Just the word “possibility” sends me into Cunningham land, because he used that phrase over and over.

One he disrupted the centralized, systematic role of the stage, it became open to anything. As somebody who’s been choreographing for over thirty-five years, that freedom resonates, and the ability to continue to break down limitations is very exciting. Merce also dislocated music and dance from each other in the way that they had been perceived, where the music is kind of the leader and the choreographer builds the rest. That simultaneous sharing of space between the dancers and each other, the dancers and the music, and the dancers and the décor on stage is very radical. 

He sort of cleared the field so that new ideas could come along, and not just his ideas. I find that very remarkable in comparison to other choreographers from that era. 

Other choreographers tend to want to control things more, I’d say. What is choreography but controlling the perception of how the space is used? And that’s not Merce. [In “Bloodlines,”] I’m getting the opportunity to look at Merce dancing a lot. I never studied Cunningham technique, so it’s not in my body. But I’ve been watching his works since the day I came to New York, and I became a fan of his mind. My particular physicality is much more flung and released, so I went to Merce originally with some kind of physical disdain. But I’m a good student, so I kept going back. As I began to understand what he was doing, conceptually, and how he was shattering paradigms, I fell in love with the work. Watching him dance on the videos that I’ve been studying is a revelation. You could not pin that man down for a second. I find it very interesting to watch the re-stagers from the [Merce Cunningham Dance] Trust deal with that. Because Merce you know, he was a crazy mover! There’s nothing like him, he was so good. And to watch them try to distill that insanity down to something learnable is very exciting.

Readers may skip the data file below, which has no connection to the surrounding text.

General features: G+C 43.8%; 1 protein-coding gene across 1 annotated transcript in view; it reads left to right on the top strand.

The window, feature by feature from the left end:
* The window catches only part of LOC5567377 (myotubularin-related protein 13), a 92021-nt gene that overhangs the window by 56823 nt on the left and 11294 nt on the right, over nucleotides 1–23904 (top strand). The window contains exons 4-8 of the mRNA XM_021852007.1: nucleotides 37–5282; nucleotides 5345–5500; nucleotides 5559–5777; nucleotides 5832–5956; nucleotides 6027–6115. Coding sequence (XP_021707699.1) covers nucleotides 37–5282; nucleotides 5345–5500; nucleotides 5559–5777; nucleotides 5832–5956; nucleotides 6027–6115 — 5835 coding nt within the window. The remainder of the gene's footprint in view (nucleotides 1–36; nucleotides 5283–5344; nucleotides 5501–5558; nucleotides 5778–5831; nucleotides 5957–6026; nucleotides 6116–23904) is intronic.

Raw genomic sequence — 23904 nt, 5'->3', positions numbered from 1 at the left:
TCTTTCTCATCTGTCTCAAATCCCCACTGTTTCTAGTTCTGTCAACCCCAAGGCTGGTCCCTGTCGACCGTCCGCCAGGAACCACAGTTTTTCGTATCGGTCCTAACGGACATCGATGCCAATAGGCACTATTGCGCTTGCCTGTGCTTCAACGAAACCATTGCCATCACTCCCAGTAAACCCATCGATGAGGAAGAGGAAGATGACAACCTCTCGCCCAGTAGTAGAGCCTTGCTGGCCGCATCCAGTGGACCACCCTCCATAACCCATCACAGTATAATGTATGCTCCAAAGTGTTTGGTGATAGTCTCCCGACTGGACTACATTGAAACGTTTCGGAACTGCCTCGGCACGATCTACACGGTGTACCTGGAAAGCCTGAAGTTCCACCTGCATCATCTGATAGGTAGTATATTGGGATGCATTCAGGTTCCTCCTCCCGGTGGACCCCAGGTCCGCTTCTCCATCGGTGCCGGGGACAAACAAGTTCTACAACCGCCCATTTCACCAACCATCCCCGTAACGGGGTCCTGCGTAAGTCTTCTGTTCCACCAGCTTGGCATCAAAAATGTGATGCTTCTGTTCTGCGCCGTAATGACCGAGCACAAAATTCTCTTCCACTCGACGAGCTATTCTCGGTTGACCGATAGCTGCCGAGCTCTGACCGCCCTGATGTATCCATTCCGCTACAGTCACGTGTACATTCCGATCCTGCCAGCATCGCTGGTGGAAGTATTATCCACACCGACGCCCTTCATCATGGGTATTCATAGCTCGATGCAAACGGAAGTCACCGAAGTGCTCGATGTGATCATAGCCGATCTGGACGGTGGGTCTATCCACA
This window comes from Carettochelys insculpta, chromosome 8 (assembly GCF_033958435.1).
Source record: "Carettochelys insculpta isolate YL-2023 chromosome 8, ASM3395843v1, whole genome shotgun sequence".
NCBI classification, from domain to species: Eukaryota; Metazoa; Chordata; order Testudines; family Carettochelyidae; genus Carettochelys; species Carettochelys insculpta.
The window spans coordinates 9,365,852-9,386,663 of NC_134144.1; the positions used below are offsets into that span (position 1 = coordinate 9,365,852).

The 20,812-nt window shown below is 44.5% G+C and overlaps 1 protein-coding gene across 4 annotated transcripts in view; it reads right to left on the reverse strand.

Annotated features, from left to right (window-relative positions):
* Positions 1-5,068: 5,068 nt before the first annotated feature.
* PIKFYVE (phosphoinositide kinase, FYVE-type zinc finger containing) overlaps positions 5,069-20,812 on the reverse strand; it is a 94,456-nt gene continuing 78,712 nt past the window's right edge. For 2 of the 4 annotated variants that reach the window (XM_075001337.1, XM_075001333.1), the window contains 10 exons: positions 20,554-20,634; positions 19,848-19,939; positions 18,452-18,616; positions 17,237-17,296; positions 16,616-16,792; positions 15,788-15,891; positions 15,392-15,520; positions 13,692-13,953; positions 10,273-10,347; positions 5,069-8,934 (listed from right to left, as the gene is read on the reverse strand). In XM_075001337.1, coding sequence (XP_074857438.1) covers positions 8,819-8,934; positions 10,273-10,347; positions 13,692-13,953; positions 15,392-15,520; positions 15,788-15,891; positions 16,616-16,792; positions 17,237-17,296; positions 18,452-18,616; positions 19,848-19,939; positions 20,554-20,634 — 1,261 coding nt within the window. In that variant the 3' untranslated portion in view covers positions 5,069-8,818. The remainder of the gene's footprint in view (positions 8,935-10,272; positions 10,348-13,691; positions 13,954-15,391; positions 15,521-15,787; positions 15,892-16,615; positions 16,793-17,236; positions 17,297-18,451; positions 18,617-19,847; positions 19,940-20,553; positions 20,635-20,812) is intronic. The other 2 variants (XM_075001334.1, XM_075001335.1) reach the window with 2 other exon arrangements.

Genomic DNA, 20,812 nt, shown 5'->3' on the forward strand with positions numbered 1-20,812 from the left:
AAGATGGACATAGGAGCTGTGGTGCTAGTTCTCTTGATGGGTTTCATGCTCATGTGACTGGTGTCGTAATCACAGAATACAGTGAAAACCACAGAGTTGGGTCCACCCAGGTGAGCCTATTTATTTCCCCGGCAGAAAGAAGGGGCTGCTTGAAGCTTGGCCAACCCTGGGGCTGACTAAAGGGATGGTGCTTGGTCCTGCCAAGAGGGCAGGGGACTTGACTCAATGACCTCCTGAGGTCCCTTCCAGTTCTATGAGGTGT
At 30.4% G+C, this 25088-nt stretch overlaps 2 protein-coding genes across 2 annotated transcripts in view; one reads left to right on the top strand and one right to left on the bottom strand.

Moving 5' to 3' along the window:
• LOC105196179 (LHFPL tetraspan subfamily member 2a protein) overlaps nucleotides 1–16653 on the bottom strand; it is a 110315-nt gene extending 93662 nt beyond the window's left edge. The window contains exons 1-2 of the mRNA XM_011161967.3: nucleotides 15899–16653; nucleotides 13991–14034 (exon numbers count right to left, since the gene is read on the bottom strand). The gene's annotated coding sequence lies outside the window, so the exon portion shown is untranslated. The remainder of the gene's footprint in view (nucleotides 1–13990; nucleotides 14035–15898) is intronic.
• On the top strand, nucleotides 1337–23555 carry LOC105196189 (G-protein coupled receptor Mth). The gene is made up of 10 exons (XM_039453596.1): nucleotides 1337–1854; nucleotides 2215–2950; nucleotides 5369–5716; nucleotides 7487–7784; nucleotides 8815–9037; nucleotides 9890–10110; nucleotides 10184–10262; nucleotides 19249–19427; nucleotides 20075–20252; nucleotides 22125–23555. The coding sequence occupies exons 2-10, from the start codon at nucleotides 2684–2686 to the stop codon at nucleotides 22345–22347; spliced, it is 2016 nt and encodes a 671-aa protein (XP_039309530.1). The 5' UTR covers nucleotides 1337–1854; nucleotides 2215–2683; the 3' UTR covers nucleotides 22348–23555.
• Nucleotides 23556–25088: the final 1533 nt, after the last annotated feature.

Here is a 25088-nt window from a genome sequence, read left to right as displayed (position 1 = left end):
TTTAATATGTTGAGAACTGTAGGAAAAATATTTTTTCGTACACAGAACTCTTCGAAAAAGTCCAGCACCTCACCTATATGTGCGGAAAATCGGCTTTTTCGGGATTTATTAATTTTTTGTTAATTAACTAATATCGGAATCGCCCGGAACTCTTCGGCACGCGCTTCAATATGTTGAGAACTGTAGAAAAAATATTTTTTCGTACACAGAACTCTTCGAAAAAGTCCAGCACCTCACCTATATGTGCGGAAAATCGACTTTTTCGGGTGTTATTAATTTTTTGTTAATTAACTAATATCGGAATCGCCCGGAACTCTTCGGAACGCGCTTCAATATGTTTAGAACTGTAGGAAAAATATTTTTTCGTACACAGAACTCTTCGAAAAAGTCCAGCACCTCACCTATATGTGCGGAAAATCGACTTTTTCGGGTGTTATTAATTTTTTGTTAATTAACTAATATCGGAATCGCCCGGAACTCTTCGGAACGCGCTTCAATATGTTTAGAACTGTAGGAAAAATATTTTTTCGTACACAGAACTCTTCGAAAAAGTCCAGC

I teach the technique but am not well versed in the choreographic works. It’s more the ideas and less the content that I’m drawn to. A lot of the research I’ve done recently has been excavating the ideas behind the action. Everyone is so enamored by the action, but all this thinking at the foundation is completely genius as well.

In a certain way, maybe it was a blessing that I never became versed in the physical technique because I didn’t have to look through that lens. But I will say that watching a work being built during a restaging period, my respect for it has just mushroomed. It’s like having a conversation with Merce every day. I get to really live with the choices he made and watch how his constructions take the guise of chance. Everything seems accidental in some way but it works like a clock on the most complicated, sophisticated scale. 

What are you hoping that the dancers in your company can get by learning Merce’s work but no one else’s?